Maliau pitfall project (proposal)

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Recently in Borneo there has been controversy surrounding land use of secondary forest. Specifically, there is a debate over whether secondary forest should be used for oil palm plantations or whether it is worth preserve or harvesting sustainably to because of its biodiversity. Much of this argument hinges on the species diversity of these secondary forests relative to primary forests.

Although this information is key to settling this debate, the species richness and composition of secondary forests compared primary forests is not fully understood. Recent research has suggested that secondary forest may be an important for large animals. For instance, Mark Ancrenaz, orangutan expert believes that orangutans may actually more successful in secondary forests due to the greater number of fruiting trees in secondary forests (lecture by Mark Ancrenaz). Although it is becoming clear that secondary forests may well support mammalian life, arthropod composition and richness in secondary forests relative to primary forests remains unclear.

One study conducted in Costa Rica found that arthropod assemblages in epiphyte mats “were thinner and less structurally diverse in secondary forest” (Yanoviak et al., 2007). Another study that looked at arthropod canopy communities tropical montane landscape in the neotroprics and found that there was no difference in species richness between secondary and primary canopy arthropod communities. However, they did find a lower density of arthropods in secondary forests (Schonberg, 2004). Another study conducted on moths in Mount Kinabalu National Park found that there was no distinguishable difference between moth species composition of disturbed primary, old-growth primary, and undisturbed primary forest (Fiedler et al., 2004). All of these studies present conflicting information on the effect of forest stage on arthropod communities, whether they are terrestrial or aerial. Comparing the terrestrial arthropod communities of secondary and primary (forest and gap) forests in Maliau would help clarify the uncertain effects of secondary and primary forests on arthropod composition and richness.


  • What is the difference in richness and composition of terrestrial arthropods in closed forest and gap environments of primary and secondary forest?


  • Terrestrial arthropod richness and composition will vary significantly between location.

Closed canopy primary forest patch will have the highest terrestrial arthropod richness and composition, followed by gap primary forest patch, closed canopy forest patch, and gap secondary forest patch.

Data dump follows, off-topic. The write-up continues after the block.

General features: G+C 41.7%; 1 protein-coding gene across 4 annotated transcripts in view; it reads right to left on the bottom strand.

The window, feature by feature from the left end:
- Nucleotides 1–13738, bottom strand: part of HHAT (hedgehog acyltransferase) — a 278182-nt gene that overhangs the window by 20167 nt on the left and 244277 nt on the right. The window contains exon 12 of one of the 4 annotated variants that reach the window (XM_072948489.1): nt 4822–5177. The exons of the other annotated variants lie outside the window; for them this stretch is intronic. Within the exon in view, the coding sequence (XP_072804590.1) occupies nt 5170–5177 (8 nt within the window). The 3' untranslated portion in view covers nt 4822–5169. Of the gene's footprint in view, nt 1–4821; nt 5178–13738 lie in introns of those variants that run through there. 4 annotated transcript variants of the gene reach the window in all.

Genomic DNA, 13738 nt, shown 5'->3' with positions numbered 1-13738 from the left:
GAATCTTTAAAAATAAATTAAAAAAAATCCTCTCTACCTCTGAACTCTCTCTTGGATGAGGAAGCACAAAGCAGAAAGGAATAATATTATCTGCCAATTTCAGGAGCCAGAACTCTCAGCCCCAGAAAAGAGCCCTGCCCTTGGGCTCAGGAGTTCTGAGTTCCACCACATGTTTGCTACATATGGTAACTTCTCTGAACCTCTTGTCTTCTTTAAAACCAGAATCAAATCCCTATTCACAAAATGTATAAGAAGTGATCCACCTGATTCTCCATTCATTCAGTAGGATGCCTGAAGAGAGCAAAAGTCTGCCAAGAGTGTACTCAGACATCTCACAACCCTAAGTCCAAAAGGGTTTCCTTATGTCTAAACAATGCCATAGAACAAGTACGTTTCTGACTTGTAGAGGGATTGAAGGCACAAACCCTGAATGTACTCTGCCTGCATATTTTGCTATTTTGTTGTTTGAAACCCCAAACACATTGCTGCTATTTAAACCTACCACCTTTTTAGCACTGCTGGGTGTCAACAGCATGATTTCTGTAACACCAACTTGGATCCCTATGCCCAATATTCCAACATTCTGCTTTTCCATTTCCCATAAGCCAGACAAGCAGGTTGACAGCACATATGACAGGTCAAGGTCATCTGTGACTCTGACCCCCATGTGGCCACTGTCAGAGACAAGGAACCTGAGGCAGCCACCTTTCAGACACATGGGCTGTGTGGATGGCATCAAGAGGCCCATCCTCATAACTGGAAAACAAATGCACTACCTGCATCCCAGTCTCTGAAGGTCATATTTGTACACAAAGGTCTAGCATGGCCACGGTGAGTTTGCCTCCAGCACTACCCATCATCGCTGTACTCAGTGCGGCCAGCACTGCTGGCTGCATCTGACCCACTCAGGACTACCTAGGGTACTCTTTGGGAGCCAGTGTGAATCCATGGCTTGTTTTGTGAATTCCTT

We based our hypothesis on the follow research:

  • Logged forests have considerable open areas that allow the litter to be exposed to sunshine, which reduces the rate of litter decomposition. On the other hand, closed canopy litter is more humid and decomposition proceeds at a much faster rate. Because many insects live in decomposing litter, dry litter in open forest patch will attract fewer insects (Iskandar, 2004).
  • Canopy gaps have the lowest mite density and diversity, and are more sensitive than closed canopy to year to year changes in climate (Marra and Edmonds, 2005). This sensitivity of the gap could lead to the more arthropod extinction in gaps and therefore lower diversity.
  • More disturbances decrease arthropod morphospecies richness and the number of unique species in all forest types (Goehrig et al., 2002).


We will sample arthropods in primary forest near the Maliau River in the Maliau Basin and secondary forest with twelve years of growth after logging close to the Maliau Basin Research Centre. Pitfall traps will be set to measure terrestrial arthropod presence in closed forest and gap environments in each forest type. Three plastic cups half-filled with detergent water and covered with cardboard rain awnings will be arranged in an equilateral triangle for each trap, with three trap triangles per location. Traps will be paired by gap and forest to minimize other factors (ex. Soil type, elevation), and pair locations will be determined by randomly selecting gaps and conducting random walks to determine the forest location. The pitfalls will be set out each morning for 24 hours each, with different locations sampled each of the three days. The arthropod contents of each trap triangle will be identified down to order specificity using microscopes, and the composition and order richness will be compared between primary forest, primary gap, secondary forest, and secondary gap. We will conduct an analysis of variance on the arthropod samples and check for correlations between any of the locations.